It is also possible that if you are unsuccessful in your application, the Court may order you to pay your opponent’s costs although you are LAA Funded. Such Orders are normally made in terms that they cannot be enforced without leave of the Court. This means to say that the Court would have to be satisfied that you were in a position to pay before they would enforce any Order made.
You must also bear in mind the fact that even though an Order for costs may be made against your opponent, your opponent may not be capable of paying what they have been ordered to pay.
Similarly, if your opponent is LAA Funded, you may not be able to recover any Order for costs, even if you are successful in both the application and obtaining the Order for costs.
Once you have been granted LAA Funding, you have a duty to disclose any change in your circumstances, including any change of address or financial means. If there is an increase in your financial means during the time you are in receipt of LAA Funding, this may affect the amount of the contribution you have to pay towards the costs of the case. As soon as there is a change in your circumstances, you should inform us in order that we may pass that information to the LAA. Further details of the duties upon you are shown on the reverse of the LAA Funding Certificate which will be sent to you if your application is granted. If for any reason your LAA Funding is discharged (and we will advise you if any circumstances arise that may result in that), then the LAA will meet the costs incurred on your behalf up to the date of discharge, subject to any contribution that you may have to pay towards your LAA funding.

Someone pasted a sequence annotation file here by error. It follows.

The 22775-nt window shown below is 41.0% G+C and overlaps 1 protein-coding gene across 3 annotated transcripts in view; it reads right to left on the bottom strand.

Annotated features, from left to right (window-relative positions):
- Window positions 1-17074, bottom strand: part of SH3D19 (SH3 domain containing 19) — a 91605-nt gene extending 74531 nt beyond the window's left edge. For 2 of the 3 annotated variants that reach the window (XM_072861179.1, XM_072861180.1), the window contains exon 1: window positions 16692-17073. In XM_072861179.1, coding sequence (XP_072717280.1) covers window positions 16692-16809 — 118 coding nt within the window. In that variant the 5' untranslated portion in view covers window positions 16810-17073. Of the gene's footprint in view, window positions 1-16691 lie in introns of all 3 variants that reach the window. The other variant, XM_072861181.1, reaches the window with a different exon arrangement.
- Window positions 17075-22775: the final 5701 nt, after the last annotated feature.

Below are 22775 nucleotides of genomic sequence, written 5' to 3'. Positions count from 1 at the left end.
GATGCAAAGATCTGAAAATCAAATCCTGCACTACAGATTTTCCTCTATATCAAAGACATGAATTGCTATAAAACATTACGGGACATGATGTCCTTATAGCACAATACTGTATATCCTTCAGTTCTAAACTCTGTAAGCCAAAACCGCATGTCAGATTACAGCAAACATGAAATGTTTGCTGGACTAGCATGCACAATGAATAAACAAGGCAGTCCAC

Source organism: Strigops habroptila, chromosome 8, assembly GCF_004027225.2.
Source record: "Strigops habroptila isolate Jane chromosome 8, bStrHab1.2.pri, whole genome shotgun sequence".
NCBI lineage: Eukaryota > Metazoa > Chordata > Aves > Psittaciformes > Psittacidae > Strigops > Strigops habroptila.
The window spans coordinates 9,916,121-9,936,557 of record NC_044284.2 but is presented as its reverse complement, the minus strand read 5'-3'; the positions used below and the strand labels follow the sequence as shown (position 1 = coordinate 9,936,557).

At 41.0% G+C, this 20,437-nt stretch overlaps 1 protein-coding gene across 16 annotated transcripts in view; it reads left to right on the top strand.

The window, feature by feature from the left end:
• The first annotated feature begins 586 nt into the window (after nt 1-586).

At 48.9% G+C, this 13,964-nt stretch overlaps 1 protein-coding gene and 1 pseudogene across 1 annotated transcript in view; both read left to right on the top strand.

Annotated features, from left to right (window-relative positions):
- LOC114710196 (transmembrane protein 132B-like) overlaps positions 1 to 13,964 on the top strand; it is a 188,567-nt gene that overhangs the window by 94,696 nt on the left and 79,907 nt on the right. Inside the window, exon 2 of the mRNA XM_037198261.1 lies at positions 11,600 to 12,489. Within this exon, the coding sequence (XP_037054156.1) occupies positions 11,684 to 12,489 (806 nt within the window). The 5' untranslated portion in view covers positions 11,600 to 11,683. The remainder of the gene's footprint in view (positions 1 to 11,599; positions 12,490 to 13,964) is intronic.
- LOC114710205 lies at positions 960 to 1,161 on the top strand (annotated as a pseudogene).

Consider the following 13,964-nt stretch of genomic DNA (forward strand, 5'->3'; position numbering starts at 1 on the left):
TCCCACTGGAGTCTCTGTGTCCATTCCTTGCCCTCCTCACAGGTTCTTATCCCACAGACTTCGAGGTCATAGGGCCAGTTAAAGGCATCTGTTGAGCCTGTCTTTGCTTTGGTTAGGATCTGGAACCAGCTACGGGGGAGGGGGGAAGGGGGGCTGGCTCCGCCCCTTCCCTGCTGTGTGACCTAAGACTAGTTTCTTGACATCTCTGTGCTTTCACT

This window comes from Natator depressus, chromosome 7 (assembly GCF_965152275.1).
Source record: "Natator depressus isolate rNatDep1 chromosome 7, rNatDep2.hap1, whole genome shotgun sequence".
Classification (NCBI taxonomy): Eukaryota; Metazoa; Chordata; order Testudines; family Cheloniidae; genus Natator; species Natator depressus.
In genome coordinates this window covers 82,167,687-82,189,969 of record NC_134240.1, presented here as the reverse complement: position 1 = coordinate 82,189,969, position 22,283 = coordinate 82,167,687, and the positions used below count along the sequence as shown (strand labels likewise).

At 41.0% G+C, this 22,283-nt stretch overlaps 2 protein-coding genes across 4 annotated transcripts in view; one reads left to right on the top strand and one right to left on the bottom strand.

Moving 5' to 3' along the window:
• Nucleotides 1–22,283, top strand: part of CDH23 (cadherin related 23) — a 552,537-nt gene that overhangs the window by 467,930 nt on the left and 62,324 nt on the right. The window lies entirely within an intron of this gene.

If you are granted an Emergency LAA Funding and your Certificate is later revoked because, for example, an assessment has been made and it is found that you do not qualify for LAA Funding or you have failed to provide the Legal Aid Agency with information they have requested, you may be required to pay some or all of the costs incurred in preparing your case up to the date your Certificate is revoked.
Similarly, if you unreasonably refuse to accept advice, we have a duty to report that refusal to the LAA, which may result in your Certificate being revoked and the financial consequences outlined above falling upon you. Therefore, the difference between the LAA Funding being discharged and being revoked is that if the LAA Funding is discharged the Legal Aid Agency will meet your costs, subject to any contribution payable by you or any Statutory Charge. If the LAA Funding is revoked, then the LAA will meet our own costs, but they may seek to recover those from you.
In respect of Legal Help the statutory charge will only apply if property is recovered the case is exceptional and escapes the relevant Standard Fee. If so, only costs in excess of the level necessary to escape the Standard Fee are taken into account.
If you are ordered to pay a contribution or if the LAA Statutory Charge applies, at the conclusion of proceedings, you will be entitled to be heard upon the taxation of our costs should taxation be necessary. We shall advise you further regarding this in due course.
For more information, please see the Legal Aid Agency’s Booklet entitled: Paying for your Civil Legal Aid. A copy can be found at this link.